S - Shrine Bowl. The lesser of the two major college football all-star games for draft-eligible seniors is now in the books. The East team won the game when Northwestern QB Mike Kafka ran a very solid two minute drill to score the winning TD on a two-yard pass with six seconds left. The heroics earned Kafka the offensive MVP award, with the defensive award going to Van Eskridge of East Carolina. The oddest part of the game was the choice of halftime entertainment - Kenny G and football don't seem like a natural pairing.
T - Tar Heels. North Carolina badly needs to find a way to stop the bleeding. We knew that there was going to be a hangover after losing Ty Lawson and Tyler Hansbrough, but it shouldn't be this bad - they have now lost four of five, including uncharacteristic consecutive home losses. Of the six worst losses in Roy Williams' time at UNC, three have now happened this year, and two of those have come in the last two weeks. The team fell out of the rankings this week - the first time they have done so since January of 2006.
U - UConn. It should have been a rough week for UConn - off of some frustrating losses the team was hit with the news that coach Jim Calhoun was taking an immediate leave to deal with a personal medical issue. It turns out that a little adversity was just what they needed - they got a massive home win over No. 1 Texas, and they did it by dominating the second half by 22 points. Connecticut had fallen out of the rankings for one week, but this win was obviously enough to get them back in the standings.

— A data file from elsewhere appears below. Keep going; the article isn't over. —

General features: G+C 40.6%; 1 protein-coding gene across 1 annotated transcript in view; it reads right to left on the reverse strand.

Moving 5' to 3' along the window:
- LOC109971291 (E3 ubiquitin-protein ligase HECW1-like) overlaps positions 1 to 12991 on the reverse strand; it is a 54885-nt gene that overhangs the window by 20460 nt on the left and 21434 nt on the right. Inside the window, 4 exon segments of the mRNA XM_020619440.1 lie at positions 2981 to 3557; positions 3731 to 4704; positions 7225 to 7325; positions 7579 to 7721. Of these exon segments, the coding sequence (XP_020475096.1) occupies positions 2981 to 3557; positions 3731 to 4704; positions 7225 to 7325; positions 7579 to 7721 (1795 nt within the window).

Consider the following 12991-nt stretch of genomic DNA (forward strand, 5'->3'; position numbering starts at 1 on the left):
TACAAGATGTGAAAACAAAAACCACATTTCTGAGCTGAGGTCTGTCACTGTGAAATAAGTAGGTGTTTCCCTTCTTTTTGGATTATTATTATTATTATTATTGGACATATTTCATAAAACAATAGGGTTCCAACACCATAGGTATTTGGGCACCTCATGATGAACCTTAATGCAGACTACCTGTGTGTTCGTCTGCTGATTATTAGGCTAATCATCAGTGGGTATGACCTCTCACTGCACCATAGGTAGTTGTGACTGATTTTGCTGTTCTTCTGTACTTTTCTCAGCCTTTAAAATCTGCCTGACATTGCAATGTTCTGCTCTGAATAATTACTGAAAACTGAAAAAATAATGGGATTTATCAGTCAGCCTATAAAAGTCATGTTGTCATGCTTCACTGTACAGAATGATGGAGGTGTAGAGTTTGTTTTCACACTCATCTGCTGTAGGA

V - Vikings. They came close, oh so close, but in the end Minnesota just couldn't get it done. The frustrating part for the Vikings' players and fans is that the game was theirs for the taking but they threw it away. Favre threw two interceptions including one that was stunningly bad, and the team put the ball on the ground six times and lost the fumbles three times. If they had managed to hold on to any one of those interceptions - especially the ones in the red zone - then they would be heading to Miami.
W - Winslow Homer. The long, glorious road to the Triple Crown always gets going in earnest in my mind with the Holy Bull Stakes. The winner is the first contender to legitimately prove himself against top competition as a three year old. This year that distinction goes to Winslow Homer. The colt's trainer was concerned that the one mile, one turn distance was too short for the horse, but he made a beautiful move throw traffic around the turn to take the lead and hold on despite intense pressure.
X - Xavier. It wasn't a great week for the mascots of our column. They got a weekend win over Rhode Island, but that was overshadowed by a loss at 17th-ranked Temple on Wednesday that could be very costly. It's the only time the teams play, and the loss gives Temple a big edge in the hunt for the A-10 title. Xavier now drops to 1-2 against ranked opponents this year - a record that could be a challenge in the pursuit of an at-large bid.
Y - Yikes. The Raiders are, very predictably, a total mess. After speculation ran rampant over the last couple of weeks over who would be the next coach of the Raiders, Al Davis has apparently made the decision to keep Tom Cable on the job. Keeping Cable around is a questionable decision at the best of times, and the fact that the indecision about his future has badly hurt his credibility and respect within the organization certainly won't help him next year.
Z - Zzzzz. The Vikings are out, so the most boring melodrama in sports gets to start again. Brett Favre has already indicated that it is highly unlikely that he will return for another season next year. This will soon be followed by a tearful retirement and repeated assurances that this time it is for real. It will be for real, too - at least until late August when he returns to training camp for yet another pre-retirement season. Yawn.